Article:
Large Star Field in Silverlight – Taste of Game, Part 2

Edit2: After posting this, I made a significant improvement on the star field... will post it tonight. In the new version there's more sense of depth not just "dots" like the one below. The star speed and brightness now is calculated better (based on square of the distance and correct view angles). See the next update tonight...will look a lot better ๐Ÿ™‚

A good space game can't go without stars ๐Ÿ™‚

Source code: (the new one is in newer post)

Check out the Silverlight star field below, its intentionally large-size so that I can finally appreciate the night sky ๐Ÿ™‚

Edit: I'm stupid...Brightness should be in a range 0..1 (or 0..2 or something like that)...please add / 100.0 to the Brightness (star.Brightness = Globals.Random.Next(256) / 100.0๐Ÿ˜‰ when you download the source. I'll update the effect when I get back home tonight.

It looks 1000 times cooler with the correct opacity...

Notice the dimmer, slow moving stars in the background. Notice the CPU usage. It's 2-3% 1080P here , if it is higher on your side, please ping me!

Also, since I made the background, you are free to use it for your purposes (credit me or not - I don't care)!

Below the Star field read a few notes on how its built.

this is the Old version of the star field.

Stars are represented with Ellipses on a Canvas. Each star has a X, Y, and Z (distance) position.

The X and Y are just normal screen coords (e.g. 0..1024 for X), depending on the control/screen size. The Z is in the range 0...1.

1 means "farthest". Z determines how fast the star moves and the size of the Ellipse.

Each star has a Brightness as well - approx 0..2. You can probably see why I chose Z to be from 0..1 now - because Z * Brightness = Star control's Opacity. It just makes things easier...

 On every frame I move the ellipses - see the code.

Comments (5)

  1. Morten says:

    Very cool!

    However, instead of using DateTime.Now to track the speed, I think you should be using RenderingEventArgs.RenderingTime to get the exact time of the frame:

    private void CompositionTarget_Rendering(object sender, EventArgs e)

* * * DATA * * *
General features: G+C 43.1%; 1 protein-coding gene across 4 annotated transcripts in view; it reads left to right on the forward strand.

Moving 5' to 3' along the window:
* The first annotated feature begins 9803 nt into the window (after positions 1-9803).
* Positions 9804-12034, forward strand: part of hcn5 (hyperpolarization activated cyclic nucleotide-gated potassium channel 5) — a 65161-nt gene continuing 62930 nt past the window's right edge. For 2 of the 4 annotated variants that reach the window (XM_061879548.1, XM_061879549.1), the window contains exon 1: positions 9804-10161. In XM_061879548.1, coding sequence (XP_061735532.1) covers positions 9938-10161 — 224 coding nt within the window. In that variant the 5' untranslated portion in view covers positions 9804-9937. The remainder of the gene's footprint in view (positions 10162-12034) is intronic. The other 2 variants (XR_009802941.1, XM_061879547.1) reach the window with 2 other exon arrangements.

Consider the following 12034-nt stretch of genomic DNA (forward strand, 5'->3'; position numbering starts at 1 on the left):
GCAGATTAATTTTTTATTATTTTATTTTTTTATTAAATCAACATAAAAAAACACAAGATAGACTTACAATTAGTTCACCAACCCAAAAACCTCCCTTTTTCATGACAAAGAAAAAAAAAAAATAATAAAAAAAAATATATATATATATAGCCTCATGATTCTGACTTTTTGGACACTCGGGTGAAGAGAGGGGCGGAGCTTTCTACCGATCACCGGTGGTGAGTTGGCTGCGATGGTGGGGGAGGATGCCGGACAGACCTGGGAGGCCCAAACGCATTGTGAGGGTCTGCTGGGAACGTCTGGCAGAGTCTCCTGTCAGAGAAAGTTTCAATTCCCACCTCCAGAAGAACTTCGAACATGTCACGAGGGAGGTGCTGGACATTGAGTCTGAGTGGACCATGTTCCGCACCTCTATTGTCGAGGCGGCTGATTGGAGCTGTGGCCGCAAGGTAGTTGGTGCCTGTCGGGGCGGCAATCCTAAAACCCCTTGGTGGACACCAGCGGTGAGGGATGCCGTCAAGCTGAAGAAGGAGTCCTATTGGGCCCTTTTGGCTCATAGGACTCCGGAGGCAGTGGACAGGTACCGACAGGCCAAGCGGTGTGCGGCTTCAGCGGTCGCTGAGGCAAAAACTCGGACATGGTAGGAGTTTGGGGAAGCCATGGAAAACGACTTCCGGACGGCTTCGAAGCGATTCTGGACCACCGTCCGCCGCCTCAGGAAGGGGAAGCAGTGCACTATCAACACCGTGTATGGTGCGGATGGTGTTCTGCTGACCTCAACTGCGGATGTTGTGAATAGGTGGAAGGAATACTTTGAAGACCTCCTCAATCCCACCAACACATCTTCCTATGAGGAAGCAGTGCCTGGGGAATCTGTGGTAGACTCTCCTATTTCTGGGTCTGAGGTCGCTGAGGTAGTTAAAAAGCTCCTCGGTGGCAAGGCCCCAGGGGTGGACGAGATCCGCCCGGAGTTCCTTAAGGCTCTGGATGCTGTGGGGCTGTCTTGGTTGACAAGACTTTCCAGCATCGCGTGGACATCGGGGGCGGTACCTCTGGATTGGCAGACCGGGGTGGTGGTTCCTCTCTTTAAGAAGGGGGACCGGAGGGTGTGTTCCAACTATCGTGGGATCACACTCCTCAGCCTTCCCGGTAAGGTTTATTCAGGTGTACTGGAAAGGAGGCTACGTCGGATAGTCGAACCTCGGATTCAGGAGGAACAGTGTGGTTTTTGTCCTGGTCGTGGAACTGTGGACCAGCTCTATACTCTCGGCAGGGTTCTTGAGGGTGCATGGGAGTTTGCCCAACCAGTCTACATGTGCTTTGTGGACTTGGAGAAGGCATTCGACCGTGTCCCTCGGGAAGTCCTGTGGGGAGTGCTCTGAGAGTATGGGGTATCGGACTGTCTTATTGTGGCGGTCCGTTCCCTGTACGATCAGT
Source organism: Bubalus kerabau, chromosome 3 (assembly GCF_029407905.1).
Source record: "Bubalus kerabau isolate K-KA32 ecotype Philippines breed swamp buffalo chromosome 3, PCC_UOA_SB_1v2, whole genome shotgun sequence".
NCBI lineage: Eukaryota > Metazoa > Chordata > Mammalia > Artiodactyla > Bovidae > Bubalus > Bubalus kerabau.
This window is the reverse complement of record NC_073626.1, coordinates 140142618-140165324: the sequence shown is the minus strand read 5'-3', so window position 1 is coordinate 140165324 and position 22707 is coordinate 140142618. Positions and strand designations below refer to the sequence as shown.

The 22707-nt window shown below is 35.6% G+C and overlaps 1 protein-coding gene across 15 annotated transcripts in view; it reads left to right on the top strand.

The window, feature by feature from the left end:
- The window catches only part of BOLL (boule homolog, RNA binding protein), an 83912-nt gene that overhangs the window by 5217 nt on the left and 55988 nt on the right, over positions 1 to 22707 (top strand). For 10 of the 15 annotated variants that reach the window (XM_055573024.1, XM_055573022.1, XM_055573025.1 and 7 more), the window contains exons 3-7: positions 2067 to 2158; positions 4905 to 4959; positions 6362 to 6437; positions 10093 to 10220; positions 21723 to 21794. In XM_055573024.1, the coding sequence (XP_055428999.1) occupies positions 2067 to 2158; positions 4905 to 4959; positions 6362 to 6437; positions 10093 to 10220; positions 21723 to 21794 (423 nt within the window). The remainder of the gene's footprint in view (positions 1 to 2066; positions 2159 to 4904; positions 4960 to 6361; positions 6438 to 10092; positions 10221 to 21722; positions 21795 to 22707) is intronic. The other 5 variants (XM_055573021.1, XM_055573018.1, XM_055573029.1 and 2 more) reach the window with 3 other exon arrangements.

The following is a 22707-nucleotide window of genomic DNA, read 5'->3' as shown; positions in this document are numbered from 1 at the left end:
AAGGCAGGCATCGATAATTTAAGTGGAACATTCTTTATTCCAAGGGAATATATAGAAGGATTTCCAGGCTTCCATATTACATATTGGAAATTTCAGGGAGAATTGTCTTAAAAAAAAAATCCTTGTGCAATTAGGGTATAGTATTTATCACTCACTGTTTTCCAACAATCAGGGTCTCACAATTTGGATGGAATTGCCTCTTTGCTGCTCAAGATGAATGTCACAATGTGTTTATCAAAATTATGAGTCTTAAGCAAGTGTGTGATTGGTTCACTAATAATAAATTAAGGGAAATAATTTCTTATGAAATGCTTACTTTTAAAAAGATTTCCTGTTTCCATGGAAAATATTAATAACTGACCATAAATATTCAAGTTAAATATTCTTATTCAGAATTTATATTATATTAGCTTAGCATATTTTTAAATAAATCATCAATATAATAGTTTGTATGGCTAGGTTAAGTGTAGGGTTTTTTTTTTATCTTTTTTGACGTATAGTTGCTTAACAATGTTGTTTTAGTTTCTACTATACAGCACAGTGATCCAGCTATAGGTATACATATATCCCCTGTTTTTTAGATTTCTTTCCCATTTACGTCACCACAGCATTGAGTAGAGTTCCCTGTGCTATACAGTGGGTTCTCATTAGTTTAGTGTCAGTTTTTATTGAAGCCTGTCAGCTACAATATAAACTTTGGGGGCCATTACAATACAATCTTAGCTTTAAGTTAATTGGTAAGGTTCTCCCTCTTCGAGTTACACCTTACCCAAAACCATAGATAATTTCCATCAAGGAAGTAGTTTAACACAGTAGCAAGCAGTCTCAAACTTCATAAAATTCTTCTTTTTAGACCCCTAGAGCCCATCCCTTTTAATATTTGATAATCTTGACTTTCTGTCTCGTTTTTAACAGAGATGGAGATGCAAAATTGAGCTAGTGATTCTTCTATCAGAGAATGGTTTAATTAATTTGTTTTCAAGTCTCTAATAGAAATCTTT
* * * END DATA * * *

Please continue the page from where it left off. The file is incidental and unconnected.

RenderingEventArgs args = (RenderingEventArgs)e;

       TimeSpan now = args.RenderingTime;

       if (!_lastUpdate.HasValue) //First assignment


           _lastUpdate = now; return;


       double msec = (now – _lastUpdate.Value).TotalMilliseconds;



  2. nikola says:

    Hi Morten!

    Thank you…this is really interesting. The Silverlight IntelliSense gives me "do not use" for the property RenderingTime…although it seems to be working.

    I’ll check with the Silverlight team tomorrow to see if this is an issue with the documentation or they had a valid reason (speed improvement most likely) for this.

    Until them I’m using DateTime.Now just in case ๐Ÿ™‚

    Thank you for your suggestion!

    btw, the new version of the StarField is going out in ~15 minutes…please let me know which one you like better (the new or the old one..)



  3. Morten says:

    I already asked about this, and it’s apparently a documention error. They are working on fixing it, but MSDN takes months to update :

  4. nikola says:

    oh ic…interesting

    I wonder if there’s any perf implication by using it, anyway. Maybe there was in the beginning and there isn’t one anymore (this is a speculation – I’ll ask)

  5. SharpGIS says:

    OK please post what you find. I would be interested in knowing those details as well.

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